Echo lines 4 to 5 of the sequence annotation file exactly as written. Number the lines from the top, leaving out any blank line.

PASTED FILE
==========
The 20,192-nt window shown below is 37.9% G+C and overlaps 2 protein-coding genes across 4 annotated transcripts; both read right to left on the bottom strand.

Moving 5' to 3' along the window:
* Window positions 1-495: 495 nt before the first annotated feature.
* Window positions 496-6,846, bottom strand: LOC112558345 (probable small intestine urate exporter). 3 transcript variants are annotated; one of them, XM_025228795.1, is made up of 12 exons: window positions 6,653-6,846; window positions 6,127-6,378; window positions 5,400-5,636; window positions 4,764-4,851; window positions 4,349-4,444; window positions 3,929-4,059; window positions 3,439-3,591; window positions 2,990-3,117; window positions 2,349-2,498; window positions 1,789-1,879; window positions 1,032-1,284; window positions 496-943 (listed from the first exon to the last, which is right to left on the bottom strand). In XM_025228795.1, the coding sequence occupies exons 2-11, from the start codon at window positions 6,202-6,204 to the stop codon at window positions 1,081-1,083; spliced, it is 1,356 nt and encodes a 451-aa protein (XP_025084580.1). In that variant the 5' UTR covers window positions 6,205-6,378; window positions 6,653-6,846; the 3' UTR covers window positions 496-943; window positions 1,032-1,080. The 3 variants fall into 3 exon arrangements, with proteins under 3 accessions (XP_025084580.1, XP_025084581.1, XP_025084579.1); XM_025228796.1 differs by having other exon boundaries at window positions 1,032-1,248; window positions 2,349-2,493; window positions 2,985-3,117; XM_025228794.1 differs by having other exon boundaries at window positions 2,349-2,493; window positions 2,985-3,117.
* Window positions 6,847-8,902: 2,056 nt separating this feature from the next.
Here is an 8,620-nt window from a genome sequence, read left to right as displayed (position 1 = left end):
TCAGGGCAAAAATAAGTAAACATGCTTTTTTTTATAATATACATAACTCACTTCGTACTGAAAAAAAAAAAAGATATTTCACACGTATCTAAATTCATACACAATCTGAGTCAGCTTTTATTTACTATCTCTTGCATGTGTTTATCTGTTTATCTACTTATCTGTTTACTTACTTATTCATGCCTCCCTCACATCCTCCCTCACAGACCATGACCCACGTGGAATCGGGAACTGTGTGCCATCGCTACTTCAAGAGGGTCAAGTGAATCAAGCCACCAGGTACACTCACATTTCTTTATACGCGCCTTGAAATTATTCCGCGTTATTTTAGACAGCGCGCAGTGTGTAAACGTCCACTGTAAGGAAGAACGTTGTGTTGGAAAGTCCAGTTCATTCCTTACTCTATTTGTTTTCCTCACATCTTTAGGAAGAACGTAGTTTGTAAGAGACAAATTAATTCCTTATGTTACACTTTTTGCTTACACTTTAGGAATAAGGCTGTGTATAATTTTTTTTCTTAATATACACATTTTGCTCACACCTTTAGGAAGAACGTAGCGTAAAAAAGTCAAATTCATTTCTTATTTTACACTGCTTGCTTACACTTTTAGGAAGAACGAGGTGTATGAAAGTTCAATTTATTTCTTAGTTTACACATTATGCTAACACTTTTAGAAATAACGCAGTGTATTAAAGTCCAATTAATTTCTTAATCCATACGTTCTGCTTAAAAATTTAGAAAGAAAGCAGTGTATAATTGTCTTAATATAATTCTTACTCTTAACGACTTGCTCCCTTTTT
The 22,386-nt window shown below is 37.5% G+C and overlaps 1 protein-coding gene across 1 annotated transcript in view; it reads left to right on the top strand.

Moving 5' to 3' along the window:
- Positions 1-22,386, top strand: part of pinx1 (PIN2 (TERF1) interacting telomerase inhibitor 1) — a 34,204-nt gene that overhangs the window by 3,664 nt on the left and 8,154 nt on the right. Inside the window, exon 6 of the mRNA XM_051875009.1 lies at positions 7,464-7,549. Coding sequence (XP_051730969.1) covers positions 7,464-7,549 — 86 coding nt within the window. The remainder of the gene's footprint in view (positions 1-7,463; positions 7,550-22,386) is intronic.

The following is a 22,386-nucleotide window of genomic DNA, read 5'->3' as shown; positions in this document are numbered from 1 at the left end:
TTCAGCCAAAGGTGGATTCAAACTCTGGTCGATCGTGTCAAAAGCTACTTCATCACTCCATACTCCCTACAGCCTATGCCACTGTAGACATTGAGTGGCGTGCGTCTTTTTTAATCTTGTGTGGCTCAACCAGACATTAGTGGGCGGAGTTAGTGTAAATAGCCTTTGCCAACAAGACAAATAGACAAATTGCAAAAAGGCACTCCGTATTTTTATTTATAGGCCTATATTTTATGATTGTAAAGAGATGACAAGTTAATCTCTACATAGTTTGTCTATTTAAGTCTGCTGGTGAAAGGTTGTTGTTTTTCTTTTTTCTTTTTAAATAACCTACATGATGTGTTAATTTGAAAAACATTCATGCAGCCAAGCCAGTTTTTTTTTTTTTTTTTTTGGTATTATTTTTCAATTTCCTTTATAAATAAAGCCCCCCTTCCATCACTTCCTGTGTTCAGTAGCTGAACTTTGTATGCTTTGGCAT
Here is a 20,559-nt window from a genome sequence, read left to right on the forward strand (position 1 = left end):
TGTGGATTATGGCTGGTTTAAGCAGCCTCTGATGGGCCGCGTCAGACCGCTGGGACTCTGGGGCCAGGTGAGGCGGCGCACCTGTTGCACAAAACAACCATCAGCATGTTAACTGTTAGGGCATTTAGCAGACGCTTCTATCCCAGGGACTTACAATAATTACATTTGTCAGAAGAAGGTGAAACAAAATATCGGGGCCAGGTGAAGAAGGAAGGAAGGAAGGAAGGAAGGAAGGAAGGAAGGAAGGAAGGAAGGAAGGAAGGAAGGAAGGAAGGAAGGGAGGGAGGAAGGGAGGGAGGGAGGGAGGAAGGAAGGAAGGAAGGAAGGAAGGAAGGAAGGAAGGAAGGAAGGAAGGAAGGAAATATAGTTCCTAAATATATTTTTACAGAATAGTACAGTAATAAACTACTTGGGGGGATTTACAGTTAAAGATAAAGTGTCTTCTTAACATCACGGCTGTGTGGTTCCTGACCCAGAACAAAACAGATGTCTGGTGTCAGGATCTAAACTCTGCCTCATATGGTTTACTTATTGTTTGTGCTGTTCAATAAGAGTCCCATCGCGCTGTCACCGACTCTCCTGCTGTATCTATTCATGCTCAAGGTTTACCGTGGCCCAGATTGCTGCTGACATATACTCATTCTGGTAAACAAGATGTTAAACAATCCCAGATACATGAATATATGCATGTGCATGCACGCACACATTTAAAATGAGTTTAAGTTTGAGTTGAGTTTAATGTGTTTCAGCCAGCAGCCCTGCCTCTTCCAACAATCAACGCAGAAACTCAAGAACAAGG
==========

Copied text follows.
* Window positions 496-6,846, bottom strand: LOC112558345 (probable small intestine urate exporter). 3 transcript variants are annotated; one of them, XM_025228795.1, is made up of 12 exons: window positions 6,653-6,846; window positions 6,127-6,378; window positions 5,400-5,636; window positions 4,764-4,851; window positions 4,349-4,444; window positions 3,929-4,059; window positions 3,439-3,591; window positions 2,990-3,117; window positions 2,349-2,498; window positions 1,789-1,879; window positions 1,032-1,284; window positions 496-943 (listed from the first exon to the last, which is right to left on the bottom strand). In XM_025228795.1, the coding sequence occupies exons 2-11, from the start codon at window positions 6,202-6,204 to the stop codon at window positions 1,081-1,083; spliced, it is 1,356 nt and encodes a 451-aa protein (XP_025084580.1). In that variant the 5' UTR covers window positions 6,205-6,378; window positions 6,653-6,846; the 3' UTR covers window positions 496-943; window positions 1,032-1,080. The 3 variants fall into 3 exon arrangements, with proteins under 3 accessions (XP_025084580.1, XP_025084581.1, XP_025084579.1); XM_025228796.1 differs by having other exon boundaries at window positions 1,032-1,248; window positions 2,349-2,493; window positions 2,985-3,117; XM_025228794.1 differs by having other exon boundaries at window positions 2,349-2,493; window positions 2,985-3,117.
* Window positions 6,847-8,902: 2,056 nt separating this feature from the next.